We’ve all heard the phrase “a picture is worth a thousand words” so many times it is almost a cliché. Nevertheless, science can prove that pictures and images are more likely to be remembered than words and, to quote art historian James Elkins, “some pictures… make permanent alterations in what I am”. Therefore, it makes sense to incorporate images in a therapeutic setting.
Moreover, many art therapists believe that the psyche comprises images and pictures, more than words or ideas. Jung, renowned for his use of images and symbols, has repeatedly said that “images define the essence of Psyche”. He believed that an image or symbol can allow us to explore content that we have previously been unable to access. When Jung speaks of symbols, he is referring to “the best possible formulation of a relatively unknown psychic content that cannot be grasped by consciousness”.
The work of contemporary psychologists and trauma specialists also addresses the inadequacy of language. Research shows that trauma is imprinted in the areas of the brain responsible for reflexes, memories, and automatic survival responses. These areas are only marginally affected by thinking, words or language. Enter Seena Frost, the Jungian psychologist who developed the SoulCollage method, drawing on concepts from many therapeutic models. Among them are Jung’s concept of active imagination, Virginia Satir’s Parts Therapy, Judy Weiser’s PhotoTherapy and Fritz Perls’ Gestalt Therapy.
Now, can SoulCollage be considered a therapeutic technique? SoulCollage resembles the work of Virginia Satir in that both methods help clients to identify their personality parts, by using collage cards to represent personality parts and give voice to those parts. Once personality parts have been identified, clients can either transform parts they consider negative or integrate parts they have rejected. They also develop a better understanding of the dynamics between those parts. This, in turn, allows clients to revise the internal system of their parts and use their internal resources more effectively.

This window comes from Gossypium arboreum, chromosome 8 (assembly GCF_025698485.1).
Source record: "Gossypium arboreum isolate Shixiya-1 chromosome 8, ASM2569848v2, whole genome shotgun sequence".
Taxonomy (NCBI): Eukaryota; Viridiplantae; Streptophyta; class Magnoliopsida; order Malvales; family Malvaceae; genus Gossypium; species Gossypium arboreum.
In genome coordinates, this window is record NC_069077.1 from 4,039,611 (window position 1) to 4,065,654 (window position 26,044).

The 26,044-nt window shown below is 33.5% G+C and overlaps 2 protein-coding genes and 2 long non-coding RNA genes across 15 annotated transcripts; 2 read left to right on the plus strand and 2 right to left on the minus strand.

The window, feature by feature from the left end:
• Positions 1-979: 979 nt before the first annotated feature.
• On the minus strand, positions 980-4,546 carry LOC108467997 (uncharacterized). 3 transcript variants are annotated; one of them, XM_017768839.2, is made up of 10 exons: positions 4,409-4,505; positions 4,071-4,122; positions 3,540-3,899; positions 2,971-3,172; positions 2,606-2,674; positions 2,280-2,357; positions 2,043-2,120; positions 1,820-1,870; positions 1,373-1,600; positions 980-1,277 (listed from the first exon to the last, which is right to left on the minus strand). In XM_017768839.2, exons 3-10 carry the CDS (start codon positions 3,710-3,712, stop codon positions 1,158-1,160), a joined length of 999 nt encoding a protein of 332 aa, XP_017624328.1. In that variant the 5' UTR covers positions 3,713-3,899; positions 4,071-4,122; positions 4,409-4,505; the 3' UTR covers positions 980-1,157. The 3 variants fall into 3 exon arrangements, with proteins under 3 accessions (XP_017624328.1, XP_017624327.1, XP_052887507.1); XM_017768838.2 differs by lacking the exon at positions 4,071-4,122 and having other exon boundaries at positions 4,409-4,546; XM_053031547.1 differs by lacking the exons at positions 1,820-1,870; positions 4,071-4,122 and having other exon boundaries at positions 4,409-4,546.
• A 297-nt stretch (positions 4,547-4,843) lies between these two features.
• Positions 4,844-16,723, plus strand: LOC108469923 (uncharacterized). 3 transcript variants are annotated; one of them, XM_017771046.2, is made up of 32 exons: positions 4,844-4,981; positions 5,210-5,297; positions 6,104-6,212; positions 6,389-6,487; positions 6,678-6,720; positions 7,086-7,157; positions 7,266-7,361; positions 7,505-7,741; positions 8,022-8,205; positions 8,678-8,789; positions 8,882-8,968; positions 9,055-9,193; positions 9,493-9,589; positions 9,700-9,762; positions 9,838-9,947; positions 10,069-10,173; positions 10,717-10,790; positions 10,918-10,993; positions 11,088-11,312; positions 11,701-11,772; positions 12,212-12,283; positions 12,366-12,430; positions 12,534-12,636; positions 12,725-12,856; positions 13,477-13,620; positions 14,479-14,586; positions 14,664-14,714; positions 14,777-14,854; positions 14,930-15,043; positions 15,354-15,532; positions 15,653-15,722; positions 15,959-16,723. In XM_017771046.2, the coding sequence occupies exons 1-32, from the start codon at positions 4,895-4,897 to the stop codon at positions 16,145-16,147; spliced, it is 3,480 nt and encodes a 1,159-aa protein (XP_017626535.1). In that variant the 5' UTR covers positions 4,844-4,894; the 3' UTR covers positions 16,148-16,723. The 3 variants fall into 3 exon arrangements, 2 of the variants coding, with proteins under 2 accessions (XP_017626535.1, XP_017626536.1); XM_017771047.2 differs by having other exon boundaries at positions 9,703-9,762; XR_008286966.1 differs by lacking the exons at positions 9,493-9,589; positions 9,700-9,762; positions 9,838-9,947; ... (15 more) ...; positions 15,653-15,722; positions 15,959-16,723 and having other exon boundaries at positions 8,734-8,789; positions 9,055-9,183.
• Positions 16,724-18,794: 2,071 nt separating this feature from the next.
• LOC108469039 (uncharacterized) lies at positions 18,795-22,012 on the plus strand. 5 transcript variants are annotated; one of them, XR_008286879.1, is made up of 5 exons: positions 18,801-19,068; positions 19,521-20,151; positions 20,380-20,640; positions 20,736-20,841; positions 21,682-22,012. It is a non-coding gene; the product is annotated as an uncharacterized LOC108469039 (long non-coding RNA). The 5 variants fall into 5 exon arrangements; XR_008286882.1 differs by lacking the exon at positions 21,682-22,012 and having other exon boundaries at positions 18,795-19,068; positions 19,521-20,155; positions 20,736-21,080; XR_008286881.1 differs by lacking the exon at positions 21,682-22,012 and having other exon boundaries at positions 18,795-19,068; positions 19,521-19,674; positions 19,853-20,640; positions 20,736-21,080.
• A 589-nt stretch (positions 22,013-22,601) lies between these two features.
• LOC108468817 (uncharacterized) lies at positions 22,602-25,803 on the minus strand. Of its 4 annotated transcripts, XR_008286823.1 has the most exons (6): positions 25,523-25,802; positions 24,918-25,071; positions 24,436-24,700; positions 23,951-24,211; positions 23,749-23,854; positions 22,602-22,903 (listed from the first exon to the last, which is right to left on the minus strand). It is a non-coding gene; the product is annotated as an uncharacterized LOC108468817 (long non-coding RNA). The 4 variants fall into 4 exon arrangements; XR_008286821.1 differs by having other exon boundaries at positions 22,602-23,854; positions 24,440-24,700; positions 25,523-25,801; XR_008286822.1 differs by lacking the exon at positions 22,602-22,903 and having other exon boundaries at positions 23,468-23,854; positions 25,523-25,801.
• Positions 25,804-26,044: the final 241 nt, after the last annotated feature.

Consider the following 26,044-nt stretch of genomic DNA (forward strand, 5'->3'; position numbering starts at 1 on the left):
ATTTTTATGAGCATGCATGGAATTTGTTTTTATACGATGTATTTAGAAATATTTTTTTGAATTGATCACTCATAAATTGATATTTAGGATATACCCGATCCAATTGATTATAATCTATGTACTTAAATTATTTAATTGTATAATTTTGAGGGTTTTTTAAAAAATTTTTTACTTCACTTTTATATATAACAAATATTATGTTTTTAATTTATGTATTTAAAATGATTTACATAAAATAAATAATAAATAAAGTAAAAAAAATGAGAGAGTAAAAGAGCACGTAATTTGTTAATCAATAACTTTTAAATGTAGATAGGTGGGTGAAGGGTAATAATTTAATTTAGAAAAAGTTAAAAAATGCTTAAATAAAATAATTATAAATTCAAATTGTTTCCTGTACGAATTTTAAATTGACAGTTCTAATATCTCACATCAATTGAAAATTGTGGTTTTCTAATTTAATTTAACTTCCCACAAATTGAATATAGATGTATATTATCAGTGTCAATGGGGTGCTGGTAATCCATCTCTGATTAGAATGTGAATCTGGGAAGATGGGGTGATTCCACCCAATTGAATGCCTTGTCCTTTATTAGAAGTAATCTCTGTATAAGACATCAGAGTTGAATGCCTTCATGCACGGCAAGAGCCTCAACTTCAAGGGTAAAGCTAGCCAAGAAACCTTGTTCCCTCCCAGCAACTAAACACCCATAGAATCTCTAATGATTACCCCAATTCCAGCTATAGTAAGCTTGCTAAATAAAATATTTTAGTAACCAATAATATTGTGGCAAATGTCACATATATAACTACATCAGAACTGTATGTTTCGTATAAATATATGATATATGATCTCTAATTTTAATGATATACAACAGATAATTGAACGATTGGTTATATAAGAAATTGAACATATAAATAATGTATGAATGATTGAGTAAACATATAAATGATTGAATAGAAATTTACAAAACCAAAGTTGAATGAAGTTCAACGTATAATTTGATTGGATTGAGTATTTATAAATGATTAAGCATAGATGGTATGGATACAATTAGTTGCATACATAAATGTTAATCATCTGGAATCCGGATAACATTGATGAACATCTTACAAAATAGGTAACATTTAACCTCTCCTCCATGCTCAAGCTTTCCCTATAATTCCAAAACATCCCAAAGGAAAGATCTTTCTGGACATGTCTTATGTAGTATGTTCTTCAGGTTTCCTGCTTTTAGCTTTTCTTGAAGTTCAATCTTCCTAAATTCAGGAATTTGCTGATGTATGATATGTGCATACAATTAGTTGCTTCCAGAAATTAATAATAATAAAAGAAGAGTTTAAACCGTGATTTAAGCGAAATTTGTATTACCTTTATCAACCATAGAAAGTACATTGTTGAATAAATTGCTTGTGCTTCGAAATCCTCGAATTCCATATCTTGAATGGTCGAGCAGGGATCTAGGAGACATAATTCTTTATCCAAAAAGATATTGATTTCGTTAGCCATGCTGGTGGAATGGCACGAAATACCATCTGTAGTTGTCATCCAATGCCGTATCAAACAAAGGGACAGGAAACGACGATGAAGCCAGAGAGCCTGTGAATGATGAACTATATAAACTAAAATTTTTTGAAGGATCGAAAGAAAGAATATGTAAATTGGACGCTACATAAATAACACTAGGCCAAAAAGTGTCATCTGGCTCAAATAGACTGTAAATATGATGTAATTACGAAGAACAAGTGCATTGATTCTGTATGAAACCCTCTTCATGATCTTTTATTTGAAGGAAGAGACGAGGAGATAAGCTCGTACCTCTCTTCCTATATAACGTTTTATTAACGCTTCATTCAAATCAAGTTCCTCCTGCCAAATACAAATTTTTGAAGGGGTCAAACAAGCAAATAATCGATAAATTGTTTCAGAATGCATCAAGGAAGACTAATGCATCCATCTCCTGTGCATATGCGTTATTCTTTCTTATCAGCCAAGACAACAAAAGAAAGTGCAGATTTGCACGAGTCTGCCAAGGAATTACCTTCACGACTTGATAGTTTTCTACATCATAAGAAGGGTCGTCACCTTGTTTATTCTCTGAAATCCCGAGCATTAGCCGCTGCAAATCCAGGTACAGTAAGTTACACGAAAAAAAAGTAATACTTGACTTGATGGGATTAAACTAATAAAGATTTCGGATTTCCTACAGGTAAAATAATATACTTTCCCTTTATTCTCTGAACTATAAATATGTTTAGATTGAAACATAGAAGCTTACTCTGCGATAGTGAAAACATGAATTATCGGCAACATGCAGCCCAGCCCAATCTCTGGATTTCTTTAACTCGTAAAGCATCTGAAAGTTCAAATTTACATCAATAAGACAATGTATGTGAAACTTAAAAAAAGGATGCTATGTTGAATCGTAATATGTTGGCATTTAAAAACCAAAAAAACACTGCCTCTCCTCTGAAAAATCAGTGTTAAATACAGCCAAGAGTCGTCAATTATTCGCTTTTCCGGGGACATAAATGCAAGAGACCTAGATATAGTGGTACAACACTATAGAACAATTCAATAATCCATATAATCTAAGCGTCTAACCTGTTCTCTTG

Seena Frost has an eloquent way of describing collage: “it is a metaphor for any discovering, gathering, and reweaving of energy-bits already formed and present in the universe”. Unlike other forms of creative expression, using already-formed images makes collage one of the least intimidating modalities. Other advantages of collage include that it is accessible, inexpensive, and quick. Images are readily available and almost everyone is capable of selecting an image, cutting it out and glueing it down and using them to give voice to the unconscious.
Exploring the unconscious (sometimes described as the lower self) is not for the faint of heart. Sometimes it manifests in ways that are so nasty, we lack the courage to acknowledge that such impulses exist within us. At other times, the lower self operates in a more sneaky way, hiding itself in resistance, procrastination, arrogance or self-righteousness. In this sense, all imaging techniques, when used by a certified therapist can be considered useful healing tools.